India was the centerpiece in the great game between the Russian empire and the British empire with the theatre of operations extending from the shores of Africa to the shores of China.
The concept of the Indo-Pacific and more specifically the “Quad” is the latest talking point in diplomatic circles and international relations think tanks across the world. While most of the writing has focused on the novelty of the concept on the one hand or the newfound strategic importance on the other, few have focused on the fact that the Indo-Pacific is not a new concept but an unbroken reality for more than 1700 years of India’s civilizational history.
More specifically, the Quad is an organic outcome of India’s evolving foreign policy centred on maritime relations with South East Asia, which in itself harks back to our long civilizational legacy of being the net security provider in the Indian Ocean Region in particular and the Indo-Pacific in general. India needs to go back to the beginning and rediscover its historical role in the centre of the Indo-Pacific, in order to shed its inhibitions in taking up a pivotal role in shaping the regional security and economic architecture of the IndoPacific and in turn the world.
Colonial-era history would have us believe that protected by vast mountains and seas, the Indian subcontinent was a nearly complete and self-contained world with its religions, philosophies and social systems till the advent of the British. And yet, a closer reading of history belies this narrative and tells the tale of how an ancient land and its varied societies experienced prolonged and intense interaction with the peoples and cultures of East and Southeast Asia, Europe, Africa, and especially Central Asia and the Iranian plateau. In his 2006 book, “The Language of the Gods in the World of Men”, Indologist Sheldon Pollock posits the concept of “Sanskrit Cosmopolitan”, referring to the enormous geographic sweep of Indic culture that stretched from Afghanistan through Vietnam to the East Indies and beyond into the contemporary South China Sea, and which spanned a millennium from the fourth to the fourteenth century. Richard Eaton in his latest book, “In the Persianate World” describes the Sanskrit World as a culturally connected zone between Afghanistan’s Kandahar and the city of Singhapura (Singapore), with Indian cultural influence visibly present till date in modern-day Cambodia, Thailand, Indonesia, and the Philippines.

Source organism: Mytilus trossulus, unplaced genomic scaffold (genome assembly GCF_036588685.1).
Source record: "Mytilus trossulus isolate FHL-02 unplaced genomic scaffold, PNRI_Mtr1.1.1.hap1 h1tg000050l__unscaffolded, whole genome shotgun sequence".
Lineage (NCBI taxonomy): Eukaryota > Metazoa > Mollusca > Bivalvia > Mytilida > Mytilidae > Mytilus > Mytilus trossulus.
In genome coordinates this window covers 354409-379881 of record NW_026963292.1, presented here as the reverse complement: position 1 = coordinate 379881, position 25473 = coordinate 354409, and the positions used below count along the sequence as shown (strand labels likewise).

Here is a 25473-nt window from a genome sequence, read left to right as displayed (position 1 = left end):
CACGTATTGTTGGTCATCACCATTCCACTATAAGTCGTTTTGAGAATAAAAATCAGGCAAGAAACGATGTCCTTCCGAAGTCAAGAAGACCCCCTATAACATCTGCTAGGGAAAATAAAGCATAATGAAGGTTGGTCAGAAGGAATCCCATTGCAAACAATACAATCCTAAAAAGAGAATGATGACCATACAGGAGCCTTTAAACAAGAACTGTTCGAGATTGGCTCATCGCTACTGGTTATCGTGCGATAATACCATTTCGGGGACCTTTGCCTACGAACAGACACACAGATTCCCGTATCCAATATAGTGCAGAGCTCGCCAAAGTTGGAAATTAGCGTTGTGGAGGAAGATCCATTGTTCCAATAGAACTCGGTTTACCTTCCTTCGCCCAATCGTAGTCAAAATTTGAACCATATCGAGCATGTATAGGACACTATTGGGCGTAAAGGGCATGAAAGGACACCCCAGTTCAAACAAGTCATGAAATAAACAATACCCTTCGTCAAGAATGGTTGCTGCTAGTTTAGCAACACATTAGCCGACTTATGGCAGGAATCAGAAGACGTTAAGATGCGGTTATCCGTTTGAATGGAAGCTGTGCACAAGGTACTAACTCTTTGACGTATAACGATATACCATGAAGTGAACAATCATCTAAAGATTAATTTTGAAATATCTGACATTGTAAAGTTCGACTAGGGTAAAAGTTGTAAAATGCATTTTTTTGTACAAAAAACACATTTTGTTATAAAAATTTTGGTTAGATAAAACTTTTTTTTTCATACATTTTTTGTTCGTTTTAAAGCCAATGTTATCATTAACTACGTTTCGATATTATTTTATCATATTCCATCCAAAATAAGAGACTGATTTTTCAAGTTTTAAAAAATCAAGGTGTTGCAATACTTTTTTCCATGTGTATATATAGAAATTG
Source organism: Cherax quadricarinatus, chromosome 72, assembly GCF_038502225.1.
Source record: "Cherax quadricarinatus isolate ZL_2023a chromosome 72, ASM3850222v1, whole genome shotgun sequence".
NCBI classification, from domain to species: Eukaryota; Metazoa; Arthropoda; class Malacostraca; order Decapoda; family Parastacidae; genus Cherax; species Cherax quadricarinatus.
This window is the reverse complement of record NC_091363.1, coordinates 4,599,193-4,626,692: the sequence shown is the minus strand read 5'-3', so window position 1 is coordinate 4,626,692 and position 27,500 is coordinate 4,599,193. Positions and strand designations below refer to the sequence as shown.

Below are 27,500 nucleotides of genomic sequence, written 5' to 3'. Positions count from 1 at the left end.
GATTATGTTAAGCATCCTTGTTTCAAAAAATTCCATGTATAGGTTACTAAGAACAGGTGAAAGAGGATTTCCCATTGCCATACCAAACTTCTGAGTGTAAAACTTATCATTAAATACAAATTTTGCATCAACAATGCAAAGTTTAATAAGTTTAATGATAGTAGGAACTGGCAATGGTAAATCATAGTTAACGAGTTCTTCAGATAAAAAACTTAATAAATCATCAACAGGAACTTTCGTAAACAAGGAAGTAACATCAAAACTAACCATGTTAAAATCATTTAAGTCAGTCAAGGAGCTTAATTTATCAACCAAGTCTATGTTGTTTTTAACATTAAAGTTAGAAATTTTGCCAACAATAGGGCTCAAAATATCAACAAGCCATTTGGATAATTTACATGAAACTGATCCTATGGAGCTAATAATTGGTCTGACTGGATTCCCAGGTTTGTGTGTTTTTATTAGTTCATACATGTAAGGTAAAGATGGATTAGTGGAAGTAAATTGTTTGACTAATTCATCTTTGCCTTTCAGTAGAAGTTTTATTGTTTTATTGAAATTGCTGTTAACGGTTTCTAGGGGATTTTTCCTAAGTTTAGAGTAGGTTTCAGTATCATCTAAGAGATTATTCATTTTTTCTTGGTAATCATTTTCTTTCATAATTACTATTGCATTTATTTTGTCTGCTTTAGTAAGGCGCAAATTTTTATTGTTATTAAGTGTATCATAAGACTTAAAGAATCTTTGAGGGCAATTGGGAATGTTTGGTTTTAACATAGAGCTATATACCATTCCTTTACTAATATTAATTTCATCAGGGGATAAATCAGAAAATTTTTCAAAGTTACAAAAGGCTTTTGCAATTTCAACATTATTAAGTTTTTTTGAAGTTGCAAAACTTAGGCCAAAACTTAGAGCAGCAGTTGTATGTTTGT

The decline in the cultural significance of the Sanskrit cosmopolis from the turn of the millennium to the 14th century was juxtaposed by the simultaneous rise of the Persianate world in the Indian subcontinent. The Persian cosmopolis roughly corresponded to the periods 900 to 1900 A.D. wherein the Indian subcontinent’s ties were further integrated with those of the Persian world with its epicenter in the Iranian plateau. During this period the cultural diffusion was so extensive that the epicenter of the Persianate world shifted from Khurasan in Iran to the courts of the Sultans of the Delhi Sultanate by the 13th century. It is during this time under Mughal rule that India’s cultural, military, and economic exchanges extended from the Iranian plateau to the west, to Central Asia in the north and to South and South East Asia in the east.
In his study titled, “Mughal hegemony and the emergence of South Asia as a “region” for regional order-building”, Manjeet Pardesi puts forth the view that the region known as South Asia today emerged as the locus for order-building in the early modern period (1500–1750) as a “region” of Islamicate Asia. While the practices associated with the primary institutions of warfare, great power management, diplomacy, and political economy did not meaningfully differentiate South Asia from Eurasia in the pre-Mughal millennium, the deep rules associated with them marked South Asia off from Islamicate Asia after the rise of the Mughals. The practices of these four primary institutions were co-constituted with Mughal hegemony and established India as the pre-eminent power in the Indian Ocean Region, extending well into states bordering the Pacific.